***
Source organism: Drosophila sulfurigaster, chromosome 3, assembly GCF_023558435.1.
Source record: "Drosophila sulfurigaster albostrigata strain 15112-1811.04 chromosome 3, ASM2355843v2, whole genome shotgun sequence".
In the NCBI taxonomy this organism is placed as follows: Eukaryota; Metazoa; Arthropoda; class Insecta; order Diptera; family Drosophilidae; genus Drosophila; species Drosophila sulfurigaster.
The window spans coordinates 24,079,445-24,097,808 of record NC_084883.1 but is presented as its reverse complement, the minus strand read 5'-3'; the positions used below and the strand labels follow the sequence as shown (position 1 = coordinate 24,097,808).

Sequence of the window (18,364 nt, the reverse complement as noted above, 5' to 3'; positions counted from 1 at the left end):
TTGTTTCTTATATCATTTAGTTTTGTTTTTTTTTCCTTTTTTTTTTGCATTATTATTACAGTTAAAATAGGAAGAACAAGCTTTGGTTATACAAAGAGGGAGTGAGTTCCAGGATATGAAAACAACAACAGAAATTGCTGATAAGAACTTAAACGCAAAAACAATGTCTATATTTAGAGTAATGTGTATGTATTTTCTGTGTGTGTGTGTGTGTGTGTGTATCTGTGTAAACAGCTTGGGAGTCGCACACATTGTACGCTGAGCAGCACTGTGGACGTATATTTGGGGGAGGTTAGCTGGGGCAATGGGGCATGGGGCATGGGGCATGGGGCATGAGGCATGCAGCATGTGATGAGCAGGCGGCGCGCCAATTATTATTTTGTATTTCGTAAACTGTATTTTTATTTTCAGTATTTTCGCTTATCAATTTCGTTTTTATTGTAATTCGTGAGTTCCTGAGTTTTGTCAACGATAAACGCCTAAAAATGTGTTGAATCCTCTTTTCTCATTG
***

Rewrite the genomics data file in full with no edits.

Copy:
Source organism: Drosophila sulfurigaster, chromosome 3, assembly GCF_023558435.1.
Source record: "Drosophila sulfurigaster albostrigata strain 15112-1811.04 chromosome 3, ASM2355843v2, whole genome shotgun sequence".
In the NCBI taxonomy this organism is placed as follows: Eukaryota; Metazoa; Arthropoda; class Insecta; order Diptera; family Drosophilidae; genus Drosophila; species Drosophila sulfurigaster.
The window spans coordinates 24,079,445-24,097,808 of record NC_084883.1 but is presented as its reverse complement, the minus strand read 5'-3'; the positions used below and the strand labels follow the sequence as shown (position 1 = coordinate 24,097,808).

Sequence of the window (18,364 nt, the reverse complement as noted above, 5' to 3'; positions counted from 1 at the left end):
TTGTTTCTTATATCATTTAGTTTTGTTTTTTTTTCCTTTTTTTTTTGCATTATTATTACAGTTAAAATAGGAAGAACAAGCTTTGGTTATACAAAGAGGGAGTGAGTTCCAGGATATGAAAACAACAACAGAAATTGCTGATAAGAACTTAAACGCAAAAACAATGTCTATATTTAGAGTAATGTGTATGTATTTTCTGTGTGTGTGTGTGTGTGTGTGTATCTGTGTAAACAGCTTGGGAGTCGCACACATTGTACGCTGAGCAGCACTGTGGACGTATATTTGGGGGAGGTTAGCTGGGGCAATGGGGCATGGGGCATGGGGCATGGGGCATGAGGCATGCAGCATGTGATGAGCAGGCGGCGCGCCAATTATTATTTTGTATTTCGTAAACTGTATTTTTATTTTCAGTATTTTCGCTTATCAATTTCGTTTTTATTGTAATTCGTGAGTTCCTGAGTTTTGTCAACGATAAACGCCTAAAAATGTGTTGAATCCTCTTTTCTCATTG